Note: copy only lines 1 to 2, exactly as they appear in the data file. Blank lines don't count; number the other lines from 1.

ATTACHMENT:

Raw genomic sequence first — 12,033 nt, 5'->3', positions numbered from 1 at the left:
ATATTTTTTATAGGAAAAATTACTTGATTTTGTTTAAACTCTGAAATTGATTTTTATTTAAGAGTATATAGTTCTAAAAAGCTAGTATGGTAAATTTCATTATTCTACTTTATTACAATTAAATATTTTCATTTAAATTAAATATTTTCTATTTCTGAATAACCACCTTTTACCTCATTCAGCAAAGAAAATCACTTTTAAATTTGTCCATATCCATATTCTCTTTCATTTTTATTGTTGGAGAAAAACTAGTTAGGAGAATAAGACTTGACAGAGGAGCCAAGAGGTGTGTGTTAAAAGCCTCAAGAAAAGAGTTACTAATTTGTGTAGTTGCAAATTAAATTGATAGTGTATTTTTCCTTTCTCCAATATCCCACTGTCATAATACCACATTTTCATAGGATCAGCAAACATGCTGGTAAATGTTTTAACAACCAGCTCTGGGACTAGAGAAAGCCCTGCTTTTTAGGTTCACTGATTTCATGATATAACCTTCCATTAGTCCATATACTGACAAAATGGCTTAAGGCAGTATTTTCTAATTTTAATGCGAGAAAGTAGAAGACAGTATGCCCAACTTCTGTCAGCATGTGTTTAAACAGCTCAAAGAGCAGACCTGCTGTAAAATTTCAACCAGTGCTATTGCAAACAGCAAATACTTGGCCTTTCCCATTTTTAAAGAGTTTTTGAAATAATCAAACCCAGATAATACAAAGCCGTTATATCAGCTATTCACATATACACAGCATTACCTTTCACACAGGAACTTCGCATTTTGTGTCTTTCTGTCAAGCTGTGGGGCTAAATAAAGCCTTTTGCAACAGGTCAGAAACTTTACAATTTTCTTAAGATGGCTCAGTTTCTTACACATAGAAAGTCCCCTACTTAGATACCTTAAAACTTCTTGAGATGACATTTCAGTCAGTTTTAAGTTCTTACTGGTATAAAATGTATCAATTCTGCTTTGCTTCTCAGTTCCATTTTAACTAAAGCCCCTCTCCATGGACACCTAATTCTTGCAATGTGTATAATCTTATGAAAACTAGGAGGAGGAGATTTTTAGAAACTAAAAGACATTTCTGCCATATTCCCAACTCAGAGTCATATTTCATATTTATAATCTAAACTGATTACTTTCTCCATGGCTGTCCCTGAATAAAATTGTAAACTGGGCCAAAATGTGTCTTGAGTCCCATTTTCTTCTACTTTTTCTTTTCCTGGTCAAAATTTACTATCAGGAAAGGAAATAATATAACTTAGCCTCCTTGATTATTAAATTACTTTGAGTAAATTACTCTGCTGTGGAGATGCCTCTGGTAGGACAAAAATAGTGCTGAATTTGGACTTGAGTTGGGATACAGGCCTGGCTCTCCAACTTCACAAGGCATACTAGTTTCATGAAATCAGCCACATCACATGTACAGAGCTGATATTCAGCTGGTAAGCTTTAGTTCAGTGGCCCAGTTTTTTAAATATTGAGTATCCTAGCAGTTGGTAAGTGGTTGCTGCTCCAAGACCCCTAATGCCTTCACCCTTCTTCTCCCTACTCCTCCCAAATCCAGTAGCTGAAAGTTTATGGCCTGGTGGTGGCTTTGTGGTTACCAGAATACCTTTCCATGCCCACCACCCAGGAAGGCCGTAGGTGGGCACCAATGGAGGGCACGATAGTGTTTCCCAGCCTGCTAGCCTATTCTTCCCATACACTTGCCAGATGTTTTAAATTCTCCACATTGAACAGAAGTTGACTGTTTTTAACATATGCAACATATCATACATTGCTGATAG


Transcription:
Raw genomic sequence first — 12,033 nt, 5'->3', positions numbered from 1 at the left:
ATATTTTTTATAGGAAAAATTACTTGATTTTGTTTAAACTCTGAAATTGATTTTTATTTAAGAGTATATAGTTCTAAAAAGCTAGTATGGTAAATTTCATTATTCTACTTTATTACAATTAAATATTTTCATTTAAATTAAATATTTTCTATTTCTGAATAACCACCTTTTACCTCATTCAGCAAAGAAAATCACTTTTAAATTTGTCCATATCCATATTCTCTTTCATTTTTATTGTTGGAGAAAAACTAGTTAGGAGAATAAGACTTGACAGAGGAGCCAAGAGGTGTGTGTTAAAAGCCTCAAGAAAAGAGTTACTAATTTGTGTAGTTGCAAATTAAATTGATAGTGTATTTTTCCTTTCTCCAATATCCCACTGTCATAATACCACATTTTCATAGGATCAGCAAACATGCTGGTAAATGTTTTAACAACCAGCTCTGGGACTAGAGAAAGCCCTGCTTTTTAGGTTCACTGATTTCATGATATAACCTTCCATTAGTCCATATACTGACAAAATGGCTTAAGGCAGTATTTTCTAATTTTAATGCGAGAAAGTAGAAGACAGTATGCCCAACTTCTGTCAGCATGTGTTTAAACAGCTCAAAGAGCAGACCTGCTGTAAAATTTCAACCAGTGCTATTGCAAACAGCAAATACTTGGCCTTTCCCATTTTTAAAGAGTTTTTGAAATAATCAAACCCAGATAATACAAAGCCGTTATATCAGCTATTCACATATACACAGCATTACCTTTCACACAGGAACTTCGCATTTTGTGTCTTTCTGTCAAGCTGTGGGGCTAAATAAAGCCTTTTGCAACAGGTCAGAAACTTTACAATTTTCTTAAGATGGCTCAGTTTCTTACACATAGAAAGTCCCCTACTTAGATACCTTAAAACTTCTTGAGATGACATTTCAGTCAGTTTTAAGTTCTTACTGGTATAAAATGTATCAATTCTGCTTTGCTTCTCAGTTCCATTTTAACTAAAGCCCCTCTCCATGGACACCTAATTCTTGCAATGTGTATAATCTTATGAAAACTAGGAGGAGGAGATTTTTAGAAACTAAAAGACATTTCTGCCATATTCCCAACTCAGAGTCATATTTCATATTTATAATCTAAACTGATTACTTTCTCCATGGCTGTCCCTGAATAAAATTGTAAACTGGGCCAAAATGTGTCTTGAGTCCCATTTTCTTCTACTTTTTCTTTTCCTGGTCAAAATTTACTATCAGGAAAGGAAATAATATAACTTAGCCTCCTTGATTATTAAATTACTTTGAGTAAATTACTCTGCTGTGGAGATGCCTCTGGTAGGACAAAAATAGTGCTGAATTTGGACTTGAGTTGGGATACAGGCCTGGCTCTCCAACTTCACAAGGCATACTAGTTTCATGAAATCAGCCACATCACATGTACAGAGCTGATATTCAGCTGGTAAGCTTTAGTTCAGTGGCCCAGTTTTTTAAATATTGAGTATCCTAGCAGTTGGTAAGTGGTTGCTGCTCCAAGACCCCTAATGCCTTCACCCTTCTTCTCCCTACTCCTCCCAAATCCAGTAGCTGAAAGTTTATGGCCTGGTGGTGGCTTTGTGGTTACCAGAATACCTTTCCATGCCCACCACCCAGGAAGGCCGTAGGTGGGCACCAATGGAGGGCACGATAGTGTTTCCCAGCCTGCTAGCCTATTCTTCCCATACACTTGCCAGATGTTTTAAATTCTCCACATTGAACAGAAGTTGACTGTTTTTAACATATGCAACATATCATACATTGCTGATAG